Columbia River Crossing: Overconfidence sunk the shipping route

Columbia River Crossing: Overconfidence sunk the shipping route
In this Aug. 4, 2011, file photo, made in Portland, Ore., the Interstate 5 bridge spans the Columbia River between Oregon and Washington. Project planners are shutting down the offices that spent up to $170 million planning to replace the Interstate 5 bridge over the Columbia River. (AP Photo/Don Ryan, File)

As of this morning, the Portland Business Journal has either written or collected exactly 200 stories that mention the Columbia River Crossing since 2006.

The first one, by Shelly Strom, mentioned a study that found the more than 10,000 trucks using the I-5 corridor daily carried cargo valued at $26 billion annually. Those trucks, in the year 2000, were delayed by 13,390 hours because of traffic over the full year, causing losses of $14 million.

By the end of 2007, Oregon Gov. Ted Kulongoski was leading a growing wave of voices calling for a new bridge. It was around that point that a formal subset of the Oregon and Washington transportation departments set up shop in Vancouver and went about working on what was to be a $4.2 billion project. In June 2008, businesses released a study contending that the economic losses if a new bridge wasn't built would be massive ($844 million by 2025).

All seemed to be rolling along, as it were. But a few critical voices had yet to chime in.

In wondering how our neighbors to the north felt about chipping $1 billion or so for a new CRC, I interviewed two elected officials with ties to Washington’s transportation dollars. Both Washington State Rep. Judy Clibborn, a Democrat, and Republican State Sen. Don Benton, of Vancouver, told me they thought getting money from their legislature would be difficult.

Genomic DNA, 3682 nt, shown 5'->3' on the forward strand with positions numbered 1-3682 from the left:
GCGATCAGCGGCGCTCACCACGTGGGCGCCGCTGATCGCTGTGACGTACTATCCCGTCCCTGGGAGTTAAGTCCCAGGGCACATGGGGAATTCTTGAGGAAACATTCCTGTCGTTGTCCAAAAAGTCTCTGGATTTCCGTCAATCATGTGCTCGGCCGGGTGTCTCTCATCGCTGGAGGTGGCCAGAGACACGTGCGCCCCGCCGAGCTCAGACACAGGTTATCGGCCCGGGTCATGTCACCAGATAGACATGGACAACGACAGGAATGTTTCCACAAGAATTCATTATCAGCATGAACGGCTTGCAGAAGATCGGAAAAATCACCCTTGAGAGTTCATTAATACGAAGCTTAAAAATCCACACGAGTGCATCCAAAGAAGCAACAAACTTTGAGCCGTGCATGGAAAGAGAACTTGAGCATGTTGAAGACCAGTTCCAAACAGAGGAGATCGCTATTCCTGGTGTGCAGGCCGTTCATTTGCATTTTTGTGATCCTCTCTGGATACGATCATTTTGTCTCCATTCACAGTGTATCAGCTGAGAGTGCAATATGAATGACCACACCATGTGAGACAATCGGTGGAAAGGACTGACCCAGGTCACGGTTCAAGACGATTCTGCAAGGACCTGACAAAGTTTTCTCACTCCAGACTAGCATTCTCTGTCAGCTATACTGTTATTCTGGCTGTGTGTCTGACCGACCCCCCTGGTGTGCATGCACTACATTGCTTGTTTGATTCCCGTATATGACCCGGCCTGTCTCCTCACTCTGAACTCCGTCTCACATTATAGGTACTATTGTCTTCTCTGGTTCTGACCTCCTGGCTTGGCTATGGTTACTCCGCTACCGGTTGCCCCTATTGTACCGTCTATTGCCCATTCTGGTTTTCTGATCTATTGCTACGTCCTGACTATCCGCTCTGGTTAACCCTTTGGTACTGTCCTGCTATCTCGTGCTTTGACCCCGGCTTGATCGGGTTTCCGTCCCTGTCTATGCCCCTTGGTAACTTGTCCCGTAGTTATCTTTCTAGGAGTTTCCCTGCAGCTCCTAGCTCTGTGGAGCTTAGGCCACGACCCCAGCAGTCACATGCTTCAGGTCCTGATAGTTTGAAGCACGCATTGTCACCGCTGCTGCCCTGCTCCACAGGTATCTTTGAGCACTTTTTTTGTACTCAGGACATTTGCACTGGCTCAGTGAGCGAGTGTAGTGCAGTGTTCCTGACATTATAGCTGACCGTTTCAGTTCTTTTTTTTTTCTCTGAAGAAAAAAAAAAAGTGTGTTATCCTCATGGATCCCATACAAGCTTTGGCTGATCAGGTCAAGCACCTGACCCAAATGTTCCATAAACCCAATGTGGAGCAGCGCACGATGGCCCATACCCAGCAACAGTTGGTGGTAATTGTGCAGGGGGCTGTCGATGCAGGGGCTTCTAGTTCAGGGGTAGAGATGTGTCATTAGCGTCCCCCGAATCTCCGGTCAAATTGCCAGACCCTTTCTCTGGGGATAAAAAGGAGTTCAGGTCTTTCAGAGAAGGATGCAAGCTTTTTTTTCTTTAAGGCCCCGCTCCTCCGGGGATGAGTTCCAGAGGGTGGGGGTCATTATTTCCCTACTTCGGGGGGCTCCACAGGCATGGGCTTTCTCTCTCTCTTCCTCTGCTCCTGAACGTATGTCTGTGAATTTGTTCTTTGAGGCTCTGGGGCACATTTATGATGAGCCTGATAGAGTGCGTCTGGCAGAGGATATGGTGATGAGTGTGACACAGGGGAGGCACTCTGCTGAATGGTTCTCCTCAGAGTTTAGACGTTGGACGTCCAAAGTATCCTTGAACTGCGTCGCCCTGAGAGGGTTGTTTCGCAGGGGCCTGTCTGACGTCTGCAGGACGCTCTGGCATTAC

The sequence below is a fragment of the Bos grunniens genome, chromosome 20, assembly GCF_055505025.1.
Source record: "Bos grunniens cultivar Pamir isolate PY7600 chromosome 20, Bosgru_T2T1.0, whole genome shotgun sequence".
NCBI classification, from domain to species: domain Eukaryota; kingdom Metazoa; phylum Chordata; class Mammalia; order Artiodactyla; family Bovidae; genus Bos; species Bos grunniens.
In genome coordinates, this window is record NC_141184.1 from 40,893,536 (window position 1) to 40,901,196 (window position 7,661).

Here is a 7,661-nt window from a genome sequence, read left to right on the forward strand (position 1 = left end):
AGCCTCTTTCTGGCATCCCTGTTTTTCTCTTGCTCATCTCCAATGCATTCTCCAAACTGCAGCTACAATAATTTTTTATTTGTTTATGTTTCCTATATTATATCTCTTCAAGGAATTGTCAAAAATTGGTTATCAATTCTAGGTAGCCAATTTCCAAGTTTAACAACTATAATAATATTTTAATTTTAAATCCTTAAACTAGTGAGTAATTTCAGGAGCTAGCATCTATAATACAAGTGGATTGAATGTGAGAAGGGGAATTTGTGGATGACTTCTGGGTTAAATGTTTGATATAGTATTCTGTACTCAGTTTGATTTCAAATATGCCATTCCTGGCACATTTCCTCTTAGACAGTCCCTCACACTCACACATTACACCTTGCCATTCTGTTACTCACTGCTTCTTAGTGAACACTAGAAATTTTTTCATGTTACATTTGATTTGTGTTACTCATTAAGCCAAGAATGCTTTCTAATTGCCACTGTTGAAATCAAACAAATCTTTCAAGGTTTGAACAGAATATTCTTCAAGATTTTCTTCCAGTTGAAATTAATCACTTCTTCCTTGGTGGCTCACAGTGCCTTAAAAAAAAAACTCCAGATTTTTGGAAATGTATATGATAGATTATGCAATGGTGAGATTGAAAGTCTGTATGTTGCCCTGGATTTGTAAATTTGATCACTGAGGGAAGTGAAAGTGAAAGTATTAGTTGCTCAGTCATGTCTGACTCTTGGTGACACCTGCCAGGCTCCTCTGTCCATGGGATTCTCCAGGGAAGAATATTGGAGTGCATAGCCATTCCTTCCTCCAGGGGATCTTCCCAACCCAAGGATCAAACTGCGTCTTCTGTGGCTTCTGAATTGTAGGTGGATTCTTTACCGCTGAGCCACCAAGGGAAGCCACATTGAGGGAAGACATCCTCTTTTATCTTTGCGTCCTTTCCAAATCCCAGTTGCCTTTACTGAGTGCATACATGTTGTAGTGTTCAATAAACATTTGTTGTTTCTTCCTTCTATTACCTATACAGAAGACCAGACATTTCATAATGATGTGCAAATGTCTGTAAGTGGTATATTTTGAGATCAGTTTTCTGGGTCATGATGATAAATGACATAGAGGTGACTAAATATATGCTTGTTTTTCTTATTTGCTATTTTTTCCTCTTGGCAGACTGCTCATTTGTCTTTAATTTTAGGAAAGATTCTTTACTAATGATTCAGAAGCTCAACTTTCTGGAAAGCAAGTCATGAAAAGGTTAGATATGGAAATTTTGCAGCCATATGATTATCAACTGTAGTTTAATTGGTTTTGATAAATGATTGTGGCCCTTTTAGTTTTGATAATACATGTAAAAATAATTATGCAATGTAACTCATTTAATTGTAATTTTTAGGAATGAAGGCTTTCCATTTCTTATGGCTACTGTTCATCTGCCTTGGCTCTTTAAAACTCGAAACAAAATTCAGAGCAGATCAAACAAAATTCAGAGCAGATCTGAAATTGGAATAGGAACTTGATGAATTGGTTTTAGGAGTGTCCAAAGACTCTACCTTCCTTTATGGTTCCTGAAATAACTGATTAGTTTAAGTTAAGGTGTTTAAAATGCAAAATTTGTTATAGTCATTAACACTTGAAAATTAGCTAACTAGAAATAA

At the end of the year, I touched base with Rep. Peter DeFazio, an Oregon Democrat who served on the House Transportation Committee. DeFazio confirmed what many had whispered for years: Congress had little appetite to fund highway-related projects.

DeFazio, himself, needed to be convinced why the bridge cost so much. France’s Bridge of Millau, billed as the “world’s tallest bridge,” only cost around $800 million (U.S. dollars), he pointed out.

“That’s the most spectacular structure in modern times,” he said at the time. “It goes over a gorge and has pylons that are up to 1,200 feet high. I can’t figure out why, when that cost $800 million, it would cost $4 billion to put something over the Columbia.”

Nonetheless, several governments signed off on the project, meaning, they basically supported efforts to raise funds from federal, state and local (read: tolling) sources.

In 2009, the project became as wavy and rolling as the Columbia River itself. Doubts were cast about the structure’s design, the funding (again) and, more than ever, the project’s environmental impact and the need for a 12-lane bridge in an era when fewer residents were driving automobiles.

Economist Joe Cortright emerged as a bridge proposal critic. And a few more business leaders, primarily, the Plaid Pantry’s Chris Girard, stepped forward to question the entire process.

The discussion had become a debate, fueled in many ways by overconfidence among the transportation department teams assembling the project. The government project leaders always seemed distant and aloof, as if they figured that because we’d headed down a path by spending what ended up as $170 million, on environmental studies and what-not, the bridge would be built.

And even though the project was eventually scaled back to six lanes and the cost targets were lowered to $3 billion, the Columbia River Crossing team took a huge hit when it became known that the new crossing would be too low to accommodate barges serving nearby businesses.

That’s why it was interesting when businesses came out, in force, in support of the project at last year’s Oregon Business Summit. With Oregon lawmakers supporting them, many predicted the measure would easily make it through the Oregon chambers.

And it did.

It just didn’t, as we know now, make it over to the other side.